WASHINGTON, March 3 The U.S. State Department
spokesman said on Wednesday a comment he made about Libyan
leader Muammar Gaddafi was not meant as a personal attack but
he stopped short of offering an apology as demanded by Libya.
"I made an off-hand comment last Friday regarding
statements from Libya. It was not intended to be a personal
attack," P.J. Crowley told reporters at his daily briefing.
"That said, a call for jihad against any country or
individual has the potential to harm and is not something the
United States takes lightly," he added, alluding to Gaddafi's
call for a "jihad," or armed struggle, against Switzerland.
Asked about Gaddafi's comments, Crowley last Friday drew a
parallel with the Libyan leader's 1 hour and 35 minute address
to the United Nations last year.
"It just brought me back to a day in September, one of the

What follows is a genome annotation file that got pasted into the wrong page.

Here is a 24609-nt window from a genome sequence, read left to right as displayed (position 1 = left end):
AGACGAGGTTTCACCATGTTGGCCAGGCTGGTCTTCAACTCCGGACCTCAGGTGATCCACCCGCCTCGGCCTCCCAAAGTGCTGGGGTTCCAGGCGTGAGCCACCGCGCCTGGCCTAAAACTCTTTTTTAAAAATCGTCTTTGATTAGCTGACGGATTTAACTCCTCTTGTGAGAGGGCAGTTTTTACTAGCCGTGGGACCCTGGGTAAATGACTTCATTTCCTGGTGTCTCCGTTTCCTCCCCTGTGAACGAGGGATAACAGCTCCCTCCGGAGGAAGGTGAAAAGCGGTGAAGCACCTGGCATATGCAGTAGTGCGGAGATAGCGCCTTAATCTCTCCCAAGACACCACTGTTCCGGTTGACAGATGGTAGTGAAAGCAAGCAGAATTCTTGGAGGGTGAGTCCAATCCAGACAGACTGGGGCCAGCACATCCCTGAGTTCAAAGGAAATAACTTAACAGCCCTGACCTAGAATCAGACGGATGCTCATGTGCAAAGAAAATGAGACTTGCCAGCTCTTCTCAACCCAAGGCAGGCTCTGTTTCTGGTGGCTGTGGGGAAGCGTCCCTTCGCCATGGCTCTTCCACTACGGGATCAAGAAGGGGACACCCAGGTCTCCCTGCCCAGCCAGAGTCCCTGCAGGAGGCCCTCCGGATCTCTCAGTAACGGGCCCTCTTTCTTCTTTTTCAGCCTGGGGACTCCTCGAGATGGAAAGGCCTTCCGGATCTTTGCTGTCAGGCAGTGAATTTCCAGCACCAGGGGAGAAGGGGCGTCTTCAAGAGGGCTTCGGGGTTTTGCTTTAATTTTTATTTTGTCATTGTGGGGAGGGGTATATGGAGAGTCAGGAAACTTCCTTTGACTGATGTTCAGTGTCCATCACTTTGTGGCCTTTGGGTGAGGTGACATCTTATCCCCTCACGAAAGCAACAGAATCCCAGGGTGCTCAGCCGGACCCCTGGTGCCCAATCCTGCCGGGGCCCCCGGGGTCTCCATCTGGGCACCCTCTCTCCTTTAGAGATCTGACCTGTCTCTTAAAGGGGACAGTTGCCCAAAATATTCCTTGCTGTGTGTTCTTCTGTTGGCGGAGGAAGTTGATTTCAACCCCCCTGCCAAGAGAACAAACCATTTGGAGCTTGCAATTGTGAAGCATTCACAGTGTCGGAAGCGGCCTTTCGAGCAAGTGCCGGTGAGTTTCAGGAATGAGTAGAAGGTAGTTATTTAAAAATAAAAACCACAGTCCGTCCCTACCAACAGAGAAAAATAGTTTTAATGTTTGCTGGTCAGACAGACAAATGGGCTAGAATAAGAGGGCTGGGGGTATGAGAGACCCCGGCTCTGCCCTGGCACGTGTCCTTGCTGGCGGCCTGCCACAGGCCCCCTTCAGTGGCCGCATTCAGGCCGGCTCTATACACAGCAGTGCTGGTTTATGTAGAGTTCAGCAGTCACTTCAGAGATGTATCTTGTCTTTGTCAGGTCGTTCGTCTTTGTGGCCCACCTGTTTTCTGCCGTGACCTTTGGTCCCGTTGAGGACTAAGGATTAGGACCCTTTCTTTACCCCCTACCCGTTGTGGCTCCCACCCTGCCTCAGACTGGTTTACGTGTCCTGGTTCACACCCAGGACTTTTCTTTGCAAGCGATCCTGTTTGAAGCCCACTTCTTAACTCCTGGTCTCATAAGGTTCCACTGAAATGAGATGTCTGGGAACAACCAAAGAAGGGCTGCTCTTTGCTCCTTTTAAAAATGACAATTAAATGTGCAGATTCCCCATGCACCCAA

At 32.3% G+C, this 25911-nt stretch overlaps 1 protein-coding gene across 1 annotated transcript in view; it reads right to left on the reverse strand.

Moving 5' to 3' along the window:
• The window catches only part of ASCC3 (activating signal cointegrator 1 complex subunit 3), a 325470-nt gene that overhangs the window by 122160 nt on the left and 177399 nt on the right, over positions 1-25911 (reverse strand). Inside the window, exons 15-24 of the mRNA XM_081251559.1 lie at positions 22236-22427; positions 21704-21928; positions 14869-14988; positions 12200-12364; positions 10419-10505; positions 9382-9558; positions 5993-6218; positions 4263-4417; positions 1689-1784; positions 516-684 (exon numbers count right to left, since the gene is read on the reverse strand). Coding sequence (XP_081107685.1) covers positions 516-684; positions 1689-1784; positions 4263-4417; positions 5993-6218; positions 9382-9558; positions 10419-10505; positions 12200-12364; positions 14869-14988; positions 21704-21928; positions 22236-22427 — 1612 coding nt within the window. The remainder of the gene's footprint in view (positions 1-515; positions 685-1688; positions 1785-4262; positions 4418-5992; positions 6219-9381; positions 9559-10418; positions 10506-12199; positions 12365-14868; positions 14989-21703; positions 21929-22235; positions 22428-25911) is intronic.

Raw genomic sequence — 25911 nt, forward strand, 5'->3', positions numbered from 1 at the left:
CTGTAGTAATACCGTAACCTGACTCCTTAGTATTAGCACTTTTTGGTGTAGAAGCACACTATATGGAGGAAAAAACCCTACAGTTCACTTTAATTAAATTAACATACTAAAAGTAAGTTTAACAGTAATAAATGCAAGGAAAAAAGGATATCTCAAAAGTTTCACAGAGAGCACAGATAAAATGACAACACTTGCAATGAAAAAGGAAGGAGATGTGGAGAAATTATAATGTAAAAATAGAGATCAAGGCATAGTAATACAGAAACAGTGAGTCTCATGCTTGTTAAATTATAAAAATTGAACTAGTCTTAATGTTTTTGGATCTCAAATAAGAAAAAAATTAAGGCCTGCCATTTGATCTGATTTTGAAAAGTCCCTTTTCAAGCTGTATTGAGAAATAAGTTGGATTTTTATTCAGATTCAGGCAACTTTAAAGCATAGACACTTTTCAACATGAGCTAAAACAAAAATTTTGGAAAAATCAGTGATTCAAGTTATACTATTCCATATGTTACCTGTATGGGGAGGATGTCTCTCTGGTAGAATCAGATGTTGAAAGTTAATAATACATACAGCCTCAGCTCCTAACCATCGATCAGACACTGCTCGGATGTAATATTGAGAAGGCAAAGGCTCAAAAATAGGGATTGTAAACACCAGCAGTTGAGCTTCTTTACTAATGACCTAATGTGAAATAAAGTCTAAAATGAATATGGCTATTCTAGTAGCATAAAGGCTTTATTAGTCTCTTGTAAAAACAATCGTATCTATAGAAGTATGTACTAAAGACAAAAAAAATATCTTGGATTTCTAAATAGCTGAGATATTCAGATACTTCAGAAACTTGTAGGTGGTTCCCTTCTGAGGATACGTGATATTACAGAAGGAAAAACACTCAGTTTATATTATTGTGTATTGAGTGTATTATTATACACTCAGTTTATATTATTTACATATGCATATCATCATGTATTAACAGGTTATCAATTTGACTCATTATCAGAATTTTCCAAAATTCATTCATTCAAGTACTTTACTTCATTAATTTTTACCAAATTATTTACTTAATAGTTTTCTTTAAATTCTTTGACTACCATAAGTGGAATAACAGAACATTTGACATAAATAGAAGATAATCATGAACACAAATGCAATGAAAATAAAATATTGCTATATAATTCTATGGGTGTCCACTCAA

more memorable sessions of the U.N. General Assembly that I can
recall -- lots of words and lots of papers flying all over the
place, not necessarily a lot of sense," he said on Friday.
On Wednesday, Crowley tried to smooth ruffled feathers but
did not apologize and said the United States reserved the right
to comment as it saw fit about the actions of other nations.
"We remain firmly committed to the U.S.-Libyan
relationship," the spokesman said, saying the U.S. charge
d'affaires, the ranking U.S. diplomat in Tripoli, had been
called in by the Libyan government to discuss the matter.
"We look forward to continuing our dialogue with Libya but
we will not hesitate to express our concerns about the
statements or actions of any country," Crowley said.
(Editing by Todd Eastham)